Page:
Individualized care

According to Becker, during the eight-week, after-school outpatient program, participants meet with a psychiatrist who specializes in child-adolescent behavior, who conducts an ongoing evaluation and/or prescribes safe medication if appropriate. The program also incorporates group and family intervention. ASPIRE’s commitment to addressing and customizing care for each individual’s mental health struggle has made the program especially effective and worth replicating.

The group and family therapy aspect of ASPIRE is key to treatment and recovery, Becker said, because of the large amount of trust and emphasis teens place on what their peers and family members think.

“We try to help parents understand what approach we are using with their kids in hopes they can encourage healthier behavior and thinking,” he added. “They can only do that if they understand.”

Becker noted that he has never seen group treatment work better than with the middle school, high school and college/postgraduate individuals that ASPIRE serves. The program employs a model that enables participants who enter at different times and must assimilate new information to adjust to their new environment by receiving encouragement and mentoring from those who have been in the program longer who can genuinely say they know how the newcomers feel.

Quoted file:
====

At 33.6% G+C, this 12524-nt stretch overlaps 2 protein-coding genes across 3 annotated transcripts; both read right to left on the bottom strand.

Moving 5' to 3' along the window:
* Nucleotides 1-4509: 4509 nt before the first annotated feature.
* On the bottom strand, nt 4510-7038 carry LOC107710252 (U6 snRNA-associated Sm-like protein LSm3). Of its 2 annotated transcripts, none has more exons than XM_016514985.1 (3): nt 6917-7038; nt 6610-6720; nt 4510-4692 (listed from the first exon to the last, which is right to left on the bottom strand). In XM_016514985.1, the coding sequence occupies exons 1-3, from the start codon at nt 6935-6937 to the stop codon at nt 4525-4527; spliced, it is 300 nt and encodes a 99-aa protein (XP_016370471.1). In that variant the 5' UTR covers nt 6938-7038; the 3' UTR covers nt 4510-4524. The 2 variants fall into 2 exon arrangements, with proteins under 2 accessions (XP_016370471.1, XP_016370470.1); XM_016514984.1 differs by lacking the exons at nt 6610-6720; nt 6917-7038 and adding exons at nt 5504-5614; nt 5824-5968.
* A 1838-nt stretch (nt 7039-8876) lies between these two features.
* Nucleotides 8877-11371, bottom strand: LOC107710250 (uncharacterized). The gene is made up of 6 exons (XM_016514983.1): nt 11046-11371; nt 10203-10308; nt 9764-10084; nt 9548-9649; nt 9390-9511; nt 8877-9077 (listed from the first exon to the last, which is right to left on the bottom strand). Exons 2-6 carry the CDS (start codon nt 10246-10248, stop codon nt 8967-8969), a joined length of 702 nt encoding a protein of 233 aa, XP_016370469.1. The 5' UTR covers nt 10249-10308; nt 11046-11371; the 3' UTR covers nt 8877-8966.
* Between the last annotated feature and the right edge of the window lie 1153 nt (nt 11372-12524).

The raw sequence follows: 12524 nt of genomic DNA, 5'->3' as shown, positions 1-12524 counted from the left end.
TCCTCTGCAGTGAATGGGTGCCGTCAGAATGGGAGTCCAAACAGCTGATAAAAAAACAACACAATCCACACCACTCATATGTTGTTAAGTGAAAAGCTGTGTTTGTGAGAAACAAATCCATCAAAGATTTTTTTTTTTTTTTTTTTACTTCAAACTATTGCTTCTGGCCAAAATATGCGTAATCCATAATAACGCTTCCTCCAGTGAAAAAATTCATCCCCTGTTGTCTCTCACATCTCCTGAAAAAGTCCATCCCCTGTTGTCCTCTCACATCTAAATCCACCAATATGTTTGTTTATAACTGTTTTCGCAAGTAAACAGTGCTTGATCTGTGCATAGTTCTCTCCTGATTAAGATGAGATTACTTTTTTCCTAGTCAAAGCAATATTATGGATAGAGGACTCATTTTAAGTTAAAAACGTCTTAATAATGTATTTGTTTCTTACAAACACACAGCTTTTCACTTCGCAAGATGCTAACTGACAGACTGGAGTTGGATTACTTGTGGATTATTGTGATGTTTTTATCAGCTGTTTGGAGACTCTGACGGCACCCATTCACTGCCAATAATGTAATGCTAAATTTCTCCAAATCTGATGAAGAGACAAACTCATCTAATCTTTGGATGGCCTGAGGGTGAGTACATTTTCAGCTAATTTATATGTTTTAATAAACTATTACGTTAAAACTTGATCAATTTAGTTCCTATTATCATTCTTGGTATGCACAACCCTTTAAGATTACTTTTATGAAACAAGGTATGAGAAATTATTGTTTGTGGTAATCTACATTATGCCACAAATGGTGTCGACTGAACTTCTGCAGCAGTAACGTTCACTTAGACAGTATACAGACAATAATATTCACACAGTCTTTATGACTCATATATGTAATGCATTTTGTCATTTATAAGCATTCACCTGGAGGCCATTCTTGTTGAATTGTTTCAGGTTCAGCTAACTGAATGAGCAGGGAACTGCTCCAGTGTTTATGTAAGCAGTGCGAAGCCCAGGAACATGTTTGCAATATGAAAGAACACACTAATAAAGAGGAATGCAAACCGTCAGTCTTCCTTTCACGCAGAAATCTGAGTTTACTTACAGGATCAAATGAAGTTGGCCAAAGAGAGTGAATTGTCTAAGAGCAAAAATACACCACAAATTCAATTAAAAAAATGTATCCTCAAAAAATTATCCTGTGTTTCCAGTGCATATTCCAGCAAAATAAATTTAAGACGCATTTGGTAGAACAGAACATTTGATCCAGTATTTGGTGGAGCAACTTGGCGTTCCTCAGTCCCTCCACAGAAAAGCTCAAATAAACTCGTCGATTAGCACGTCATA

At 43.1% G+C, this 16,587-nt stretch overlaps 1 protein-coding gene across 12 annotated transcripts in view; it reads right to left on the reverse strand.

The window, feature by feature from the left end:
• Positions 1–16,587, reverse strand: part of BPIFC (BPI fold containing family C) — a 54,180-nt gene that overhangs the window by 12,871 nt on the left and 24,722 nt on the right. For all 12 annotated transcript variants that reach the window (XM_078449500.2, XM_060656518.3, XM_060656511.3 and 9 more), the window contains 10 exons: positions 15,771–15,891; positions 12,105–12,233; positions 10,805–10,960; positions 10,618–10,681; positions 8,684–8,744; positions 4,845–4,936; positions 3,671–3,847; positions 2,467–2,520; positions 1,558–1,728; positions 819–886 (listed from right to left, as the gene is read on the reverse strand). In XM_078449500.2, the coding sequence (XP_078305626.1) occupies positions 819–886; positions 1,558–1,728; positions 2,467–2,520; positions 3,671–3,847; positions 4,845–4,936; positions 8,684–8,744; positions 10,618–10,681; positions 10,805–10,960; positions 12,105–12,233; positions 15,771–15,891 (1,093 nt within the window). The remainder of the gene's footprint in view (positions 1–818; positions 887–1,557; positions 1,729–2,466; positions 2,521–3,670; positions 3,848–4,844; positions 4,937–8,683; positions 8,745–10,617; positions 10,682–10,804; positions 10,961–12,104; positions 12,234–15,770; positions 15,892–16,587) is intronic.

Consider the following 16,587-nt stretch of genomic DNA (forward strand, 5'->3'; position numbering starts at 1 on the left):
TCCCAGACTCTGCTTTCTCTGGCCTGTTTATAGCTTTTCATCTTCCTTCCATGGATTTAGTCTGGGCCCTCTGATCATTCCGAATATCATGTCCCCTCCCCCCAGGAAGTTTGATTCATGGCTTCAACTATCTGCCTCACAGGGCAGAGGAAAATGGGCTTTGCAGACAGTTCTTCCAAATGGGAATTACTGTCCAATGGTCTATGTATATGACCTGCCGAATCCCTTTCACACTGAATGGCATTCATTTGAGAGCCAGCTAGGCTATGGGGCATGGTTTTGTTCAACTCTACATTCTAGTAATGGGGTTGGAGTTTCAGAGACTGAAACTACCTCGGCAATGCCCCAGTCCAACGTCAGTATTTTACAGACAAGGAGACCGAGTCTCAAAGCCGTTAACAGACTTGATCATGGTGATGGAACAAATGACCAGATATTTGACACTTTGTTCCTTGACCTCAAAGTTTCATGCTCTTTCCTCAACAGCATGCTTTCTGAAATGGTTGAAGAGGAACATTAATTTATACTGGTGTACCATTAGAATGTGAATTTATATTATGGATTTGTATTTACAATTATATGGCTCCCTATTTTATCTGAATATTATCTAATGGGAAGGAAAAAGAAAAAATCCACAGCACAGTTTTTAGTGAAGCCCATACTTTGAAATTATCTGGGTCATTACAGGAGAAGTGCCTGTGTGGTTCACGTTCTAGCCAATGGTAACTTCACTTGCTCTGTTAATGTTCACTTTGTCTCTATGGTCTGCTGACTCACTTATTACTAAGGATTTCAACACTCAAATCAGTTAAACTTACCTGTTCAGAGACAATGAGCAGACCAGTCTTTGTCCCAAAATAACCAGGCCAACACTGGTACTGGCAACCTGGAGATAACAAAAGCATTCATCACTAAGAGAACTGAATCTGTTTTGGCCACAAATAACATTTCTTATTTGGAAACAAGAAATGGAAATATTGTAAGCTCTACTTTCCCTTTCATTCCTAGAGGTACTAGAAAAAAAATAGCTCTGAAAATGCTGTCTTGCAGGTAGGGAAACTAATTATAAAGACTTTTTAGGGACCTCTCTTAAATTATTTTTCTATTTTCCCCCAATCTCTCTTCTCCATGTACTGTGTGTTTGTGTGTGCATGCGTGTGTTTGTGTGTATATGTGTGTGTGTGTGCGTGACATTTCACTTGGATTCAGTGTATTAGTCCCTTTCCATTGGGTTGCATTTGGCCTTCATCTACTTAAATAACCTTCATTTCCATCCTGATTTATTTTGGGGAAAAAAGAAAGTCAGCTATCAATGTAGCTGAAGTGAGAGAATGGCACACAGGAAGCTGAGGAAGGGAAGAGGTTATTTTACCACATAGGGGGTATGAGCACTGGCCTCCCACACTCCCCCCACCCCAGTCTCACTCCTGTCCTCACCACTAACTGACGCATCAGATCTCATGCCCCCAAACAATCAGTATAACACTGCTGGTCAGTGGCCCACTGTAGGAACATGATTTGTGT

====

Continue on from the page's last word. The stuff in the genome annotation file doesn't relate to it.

“It’s very common in psychiatric treatment, but especially powerful in teens for reasons that are developmentally normal, or even good,” the medical director said of the peer-to-peer aspect of the program. “They pay more attention to their peers than grownups in their lives. They are beginning to step outside of their parents’ shadows to form complex, meaningful connections (with those their age.)”

Model program

To Becker’s knowledge, ASPIRE’s model is the first of its kind. Modified from the experience of those who attended therapy sessions once a week for six months, they compressed the program into eight weeks for efficiency. Directors also attempted to make ASPIRE accessible to all who need it, working to ensure that insurance companies don’t refuse to cover the service for a child or teen considered stable enough to discontinue his or her therapy.